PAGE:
Preserving an important Chinese American church building constructed in 1968

Here is a discussions of whether to preserve an important church building in Queens, New York:

Photo by Brett Sayles on Pexels.com

Classis Hudson, the regional governing body of the CRCNA, will vote on Tuesday on whether to authorize an interim committee to figure out the future of the congregation. The Queens church officially has only 27 members, according to the denomination’s website, and no full-time CRC pastor. The church’s founder, Paul C. H. Szto, led the church until he died in 2019 at the age of 95…

The Queens church raised its own funds to build a church building next door in 1968. It is believed to be among the first—if not the very first—Chinese congregation to build its own church building in the US. With the church building in place, and a new wave of Chinese and Taiwanese immigrants pouring into the country, the Queens CRC became a waystation for Chinese American Christians and a center for Reformed thought in the Chinese American community…

Pastor Szto, who had studied under the Dutch Calvinist philosopher Cornelius Van Til at Westminster Theological Seminary and under Christian existentialist Paul Tillich at Union Theological Seminary, turned the space into a lecture hall, seminar room, and theological library with more than 18,000 books. According to The Banner, an official CRCNA publication, Szto and his wife housed and hosted more than 2,000 students, immigrants, and refugees in his home…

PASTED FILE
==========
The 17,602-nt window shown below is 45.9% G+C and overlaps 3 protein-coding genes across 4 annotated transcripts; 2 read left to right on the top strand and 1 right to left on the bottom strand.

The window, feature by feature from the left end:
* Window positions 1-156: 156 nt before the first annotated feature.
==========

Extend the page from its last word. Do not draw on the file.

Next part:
Mary Szto would like to see the parsonage become a museum and cultural center to carry on that legacy and tell the story of her father’s life’s work and the history of Chinese American Christianity in New York City. She notes that Chinese American church history tracks closely with real estate laws and business ownership restrictions that limited where Chinese families could buy property until the Immigration and Nationality Act of 1965.

At this point, it sounds like the fate of the building is still under conversation among particular involved actors. Not all congregations last forever and making decisions about what to do with their buildings can be difficult.

More broadly, there are many church buildings in the United States that are no longer used by a congregation. Some older structures find new life as a home for a different congregation and others are converted to new uses. In places where there is demand for land, such as in New York City, the end of a religious congregation may present an opportunity for a new owner to raze the building and construct something else. Some argue more religious buildings should be preserved as they are important parts of community life.

Additionally, Queens is an important site for religious activity, particularly in the post-1965 era when immigrants arrived in the community in larger numbers. For more, see the work of historian R. Scott Hanson on religious pluralism in Flushing, Queens.

I am struck in this case by the relatively recent construction of the church building. Historic preservation conversations about churches can often consider much older structures. This building is just over 50 years old but it is also socially significant. The church building in an alternative form – museum and cultural center – could serve as a reminder of the efforts of the religious congregation that once gathered there as well as its impacts.

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